It’s International Dance Day today — a day to celebrate the one of most beautiful forms of communication.

The world has been celebrating International Dance Day since 1982, when the Dance Committee of the International Theatre Institute (ITI), the main partner for the performing arts of UNESCO, founded the day dedicating it to the universality of this art form. It was decided that International Dance Day would be celebrated every year on 29 April, the birthday of Jean-Georges Noverre (1727-1810), the creator of modern ballet.

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To mark the day, the International Dance Committee and the ITI select an outstanding dance personality to write a message for International Dance Day every year. ITI says the day is a celebration for “those who can see the value and importance of” the dance. It says the day also acts as a “wake-up call for governments, politicians and institutions which have not yet recognised its value to the people and to the individual and have not yet realised its potential for economic growth”.

The idea behind sharing an International Dance Day Message is to celebrate dance, crossing all barriers of politics, culture and ethnicity, and bring people using the common language of dance.

Every year, the International Dance Committee of ITI and the Executive Council of ITI, select one (or more) outstanding choreographer or dancer to write a message. The message is then translated into several languages and circulated throughout the world.

This year, celebrating the 70th Anniversary of ITI, the Executive Council and the International Dance Committee of ITI have selected five authors to write messages — one from each of the five UNESCO regions of Africa, the Americas, Arab Countries, Asia Pacific and Europe.

In his International Dance Day Message 2018, dancer and choreographer Salia Sanou from Burkina Faso (Africa) has said, “Yes, I express it loudly, dance can invent and reinvent itself, here, now, and elsewhere! Yes, the movement sometimes has its flashes, its harmonies in unusual places as in a refugee camp, a whole story that can, gestures against gestures, body against body, spectres against specters start to dance. Dance to deceive loneliness, waiting, pain, dance to give light to a look, dance to ward off fear, dance and dance again.”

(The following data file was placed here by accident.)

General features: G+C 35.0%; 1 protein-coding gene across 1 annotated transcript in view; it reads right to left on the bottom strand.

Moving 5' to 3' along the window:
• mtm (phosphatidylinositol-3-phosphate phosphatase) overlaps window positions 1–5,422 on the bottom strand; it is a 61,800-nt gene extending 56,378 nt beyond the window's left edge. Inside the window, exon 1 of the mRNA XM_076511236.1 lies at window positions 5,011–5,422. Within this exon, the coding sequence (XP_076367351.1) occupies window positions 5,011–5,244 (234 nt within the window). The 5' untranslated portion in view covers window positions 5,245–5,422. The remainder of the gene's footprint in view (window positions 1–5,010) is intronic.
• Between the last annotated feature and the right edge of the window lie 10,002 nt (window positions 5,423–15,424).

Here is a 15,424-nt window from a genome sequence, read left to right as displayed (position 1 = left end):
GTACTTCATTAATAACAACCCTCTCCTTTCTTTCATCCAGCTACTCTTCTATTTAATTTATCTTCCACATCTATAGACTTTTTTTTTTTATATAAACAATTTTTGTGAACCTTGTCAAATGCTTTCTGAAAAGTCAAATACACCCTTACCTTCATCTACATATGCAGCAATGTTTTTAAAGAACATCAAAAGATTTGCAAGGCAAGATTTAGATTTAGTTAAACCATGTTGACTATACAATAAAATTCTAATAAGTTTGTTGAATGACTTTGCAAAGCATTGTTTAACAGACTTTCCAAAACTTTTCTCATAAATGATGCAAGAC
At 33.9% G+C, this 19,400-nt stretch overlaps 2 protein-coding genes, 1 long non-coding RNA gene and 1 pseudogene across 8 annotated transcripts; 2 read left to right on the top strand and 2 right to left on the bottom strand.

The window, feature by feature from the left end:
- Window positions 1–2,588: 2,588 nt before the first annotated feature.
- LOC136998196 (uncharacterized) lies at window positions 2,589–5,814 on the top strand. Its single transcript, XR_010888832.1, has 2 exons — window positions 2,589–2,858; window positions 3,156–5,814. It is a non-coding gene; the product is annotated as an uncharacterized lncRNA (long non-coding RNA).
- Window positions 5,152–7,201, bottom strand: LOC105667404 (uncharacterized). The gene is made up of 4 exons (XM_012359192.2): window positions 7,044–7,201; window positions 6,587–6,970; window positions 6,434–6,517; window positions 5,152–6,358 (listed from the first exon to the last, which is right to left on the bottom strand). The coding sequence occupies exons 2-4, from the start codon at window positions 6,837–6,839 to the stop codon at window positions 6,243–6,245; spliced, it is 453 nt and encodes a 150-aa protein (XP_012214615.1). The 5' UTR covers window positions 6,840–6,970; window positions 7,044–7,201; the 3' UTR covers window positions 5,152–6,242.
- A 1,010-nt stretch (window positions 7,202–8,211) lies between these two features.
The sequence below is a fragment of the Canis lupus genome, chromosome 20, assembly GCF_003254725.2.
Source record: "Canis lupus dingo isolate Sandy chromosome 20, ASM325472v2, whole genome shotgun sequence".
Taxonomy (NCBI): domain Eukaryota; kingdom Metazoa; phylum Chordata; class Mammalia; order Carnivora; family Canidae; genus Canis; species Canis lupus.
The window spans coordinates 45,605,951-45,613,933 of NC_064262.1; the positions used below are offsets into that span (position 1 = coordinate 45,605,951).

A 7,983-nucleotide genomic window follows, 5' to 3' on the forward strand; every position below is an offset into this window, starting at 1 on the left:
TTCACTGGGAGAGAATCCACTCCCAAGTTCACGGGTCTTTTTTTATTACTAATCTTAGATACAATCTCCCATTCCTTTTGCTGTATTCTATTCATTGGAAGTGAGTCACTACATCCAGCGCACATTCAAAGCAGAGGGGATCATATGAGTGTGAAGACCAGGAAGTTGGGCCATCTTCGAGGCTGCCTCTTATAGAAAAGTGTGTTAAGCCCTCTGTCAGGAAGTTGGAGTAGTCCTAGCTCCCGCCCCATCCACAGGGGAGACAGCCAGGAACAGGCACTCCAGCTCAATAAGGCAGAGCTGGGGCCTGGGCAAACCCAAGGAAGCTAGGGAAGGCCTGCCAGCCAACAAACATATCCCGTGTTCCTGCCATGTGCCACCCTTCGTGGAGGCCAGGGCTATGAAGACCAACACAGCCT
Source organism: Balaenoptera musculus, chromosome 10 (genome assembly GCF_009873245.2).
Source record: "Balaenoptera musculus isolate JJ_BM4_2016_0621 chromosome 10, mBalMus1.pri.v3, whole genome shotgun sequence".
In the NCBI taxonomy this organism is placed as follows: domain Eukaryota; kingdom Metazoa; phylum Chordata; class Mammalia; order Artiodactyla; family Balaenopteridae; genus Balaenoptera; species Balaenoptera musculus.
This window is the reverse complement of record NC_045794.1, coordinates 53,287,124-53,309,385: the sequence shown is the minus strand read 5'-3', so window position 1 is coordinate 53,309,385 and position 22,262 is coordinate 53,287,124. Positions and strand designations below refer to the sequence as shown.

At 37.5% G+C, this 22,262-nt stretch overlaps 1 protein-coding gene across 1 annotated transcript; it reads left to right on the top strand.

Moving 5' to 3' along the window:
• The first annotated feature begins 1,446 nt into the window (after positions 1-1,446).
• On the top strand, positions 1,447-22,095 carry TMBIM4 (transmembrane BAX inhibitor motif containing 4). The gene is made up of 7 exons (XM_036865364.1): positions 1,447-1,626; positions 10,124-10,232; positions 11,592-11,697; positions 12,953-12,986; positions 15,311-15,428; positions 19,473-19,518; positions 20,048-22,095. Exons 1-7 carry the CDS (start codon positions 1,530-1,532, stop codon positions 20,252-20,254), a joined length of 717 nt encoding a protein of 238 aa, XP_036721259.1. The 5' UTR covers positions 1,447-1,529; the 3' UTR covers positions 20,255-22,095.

Georgette Gebara of Lebanon (Unesco Arab Countries region), dancer, choreographer, dance educator and founder of “École Libanaise de Ballet”, says “Indeed, whether we sit on the floor, hang on to a barre, fly in the air, stamp our boots on some mountain peak, whether we wave our hips lasciviously under a tent or in a nightclub, our language binds us together! For dance is not only an expression of feelings, a celebration, or just entertainment. DANCE IS A STATEMENT. A statement that says more eloquently than any spoken language, that we are ONE.”

In his message, Willy Tsao from Hong Kong (Asia Pacific), the Founder and Artistic Director of City Contemporary Dance Company and BeijingDance, wonders if “art may somehow become an antidote to prevent or counteract some of the disorders that are threatening world peace and harmony”.

“Dancing is about being in the moment. It’s about listening to the scope of sensations and allowing that listening to become the fuel of all feelings, forms, and content,” says with Ohad Naharin of Israel (Europe region), Artistic Director of Batsheva Dance Company and creator of the GAGA movement language.

And he has a sweet piece of advice for all. “We must always remember to dance a little every day…and never in front of a mirror.”

In her message, Choreographer, dancer and teacher Marianela Boán from Cuba says: “When you listen to your body through dance, you also hear the bodies and dances of seduction and celebration which belong to your ancestors and your species. In your body you carry the dances that will save you.”

“Dancing is the great antidote to the madness of mankind,” she says.